A New Bacteria Found in a Mangrove SwampMarine biologists have found a new species of bacteria in a mangrove swamp in the Caribbean. The organism‚ called Ca. Thiomargarita magnifica‚ performs chemosynthesis‚ a process analogous to photosynthesis in plants. The bacteria has a new organelle called pepins‚ which could play an important role in the evolvability of their extreme size. Further research is needed to determine how these organisms interact with other microorganisms in their habitat.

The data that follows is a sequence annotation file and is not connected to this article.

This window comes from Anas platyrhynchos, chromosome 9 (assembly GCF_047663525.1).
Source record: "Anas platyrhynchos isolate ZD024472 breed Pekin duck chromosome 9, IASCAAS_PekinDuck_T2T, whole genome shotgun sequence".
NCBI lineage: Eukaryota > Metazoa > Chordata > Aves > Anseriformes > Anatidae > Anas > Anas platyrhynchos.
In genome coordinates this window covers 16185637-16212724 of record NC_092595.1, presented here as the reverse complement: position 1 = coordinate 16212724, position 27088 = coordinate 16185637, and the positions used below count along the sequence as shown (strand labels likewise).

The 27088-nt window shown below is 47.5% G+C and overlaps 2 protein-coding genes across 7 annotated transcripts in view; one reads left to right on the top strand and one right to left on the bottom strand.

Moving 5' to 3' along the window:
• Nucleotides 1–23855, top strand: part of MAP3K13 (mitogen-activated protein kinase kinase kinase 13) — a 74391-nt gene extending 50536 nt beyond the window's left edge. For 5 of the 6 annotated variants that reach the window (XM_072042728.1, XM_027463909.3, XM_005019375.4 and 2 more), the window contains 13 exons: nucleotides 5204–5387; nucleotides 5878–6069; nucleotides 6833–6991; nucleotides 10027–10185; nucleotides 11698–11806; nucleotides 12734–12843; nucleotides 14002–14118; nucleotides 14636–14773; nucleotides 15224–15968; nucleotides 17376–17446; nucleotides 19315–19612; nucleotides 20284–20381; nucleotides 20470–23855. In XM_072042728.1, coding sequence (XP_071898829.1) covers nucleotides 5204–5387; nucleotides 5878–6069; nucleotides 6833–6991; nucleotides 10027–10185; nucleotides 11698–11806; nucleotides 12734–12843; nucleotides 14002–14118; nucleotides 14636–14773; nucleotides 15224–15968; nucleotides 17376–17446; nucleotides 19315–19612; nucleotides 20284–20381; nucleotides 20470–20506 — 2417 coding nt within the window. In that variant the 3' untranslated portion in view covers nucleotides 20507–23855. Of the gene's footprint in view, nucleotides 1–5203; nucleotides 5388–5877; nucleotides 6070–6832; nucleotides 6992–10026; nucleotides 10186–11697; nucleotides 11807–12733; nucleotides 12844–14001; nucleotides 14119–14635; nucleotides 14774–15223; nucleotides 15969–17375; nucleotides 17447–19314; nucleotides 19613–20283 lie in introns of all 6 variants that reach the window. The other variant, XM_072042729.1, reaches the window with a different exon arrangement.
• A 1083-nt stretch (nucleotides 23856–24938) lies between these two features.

WASHINGTON (AP)‚ Scientists discovered the largest bacterium on earth in a Caribbean mangrove swamp. While most bacteria is microscopic in nature‚ this particular one can still be seen by the naked eye. Jean-Marie Volland is a Marine Biologist at Lawrence Berkeley National Laboratory. He was also co-author on a paper that announced the discovery in Thursday's journal. Olivier Gros was a coauthor of the article and a biologist at the University of the French West Indies. He discovered the first instance of the bacterium‚ Thiomargarita magnifica (or magnificent sulfur pearl)‚ clinging on to mangrove leaves. This discovery occurred in the Guadeloupe archipelago in 2009. He didn't know that it was a bacteria because of the large size of this organism -- these bacteria average a third inch (9.9 centimeters) in length. The organism was only a single bacterial cells‚ confirming genetic analyses. Petra Levin from Washington University‚ St Louis said that it was an incredible discovery. This raises the question about how many giant bacteria there are. It also reminds us to never underestimate bacteria. Gros found bacteria attached to oyster shells and rocks‚ as well as glass bottles within the swamp. Although scientists haven't been able yet to cultivate it in laboratory culture‚ researchers claim that the structure is unusual for bacteria. The cell has one key distinction: it is equipped with a central compartment (or vacuole) that permits certain cell functions to take place in this controlled environment. Manuel Campos (a French biologist who wasn't involved in this study) said that the acquisition of this central vacuole helps cells to overcome physical limits... regarding how large a cell may be. Researchers said that they don't know why the bacterium was so big‚ however Volland (co-author) suggested it could be an adaptation to avoid it being eaten by small organisms. ___ Howard Hughes Medical Institute's Department of Science Education provides support to the Associated Press Health Science Department. All content is the sole responsibility of the Associated Press.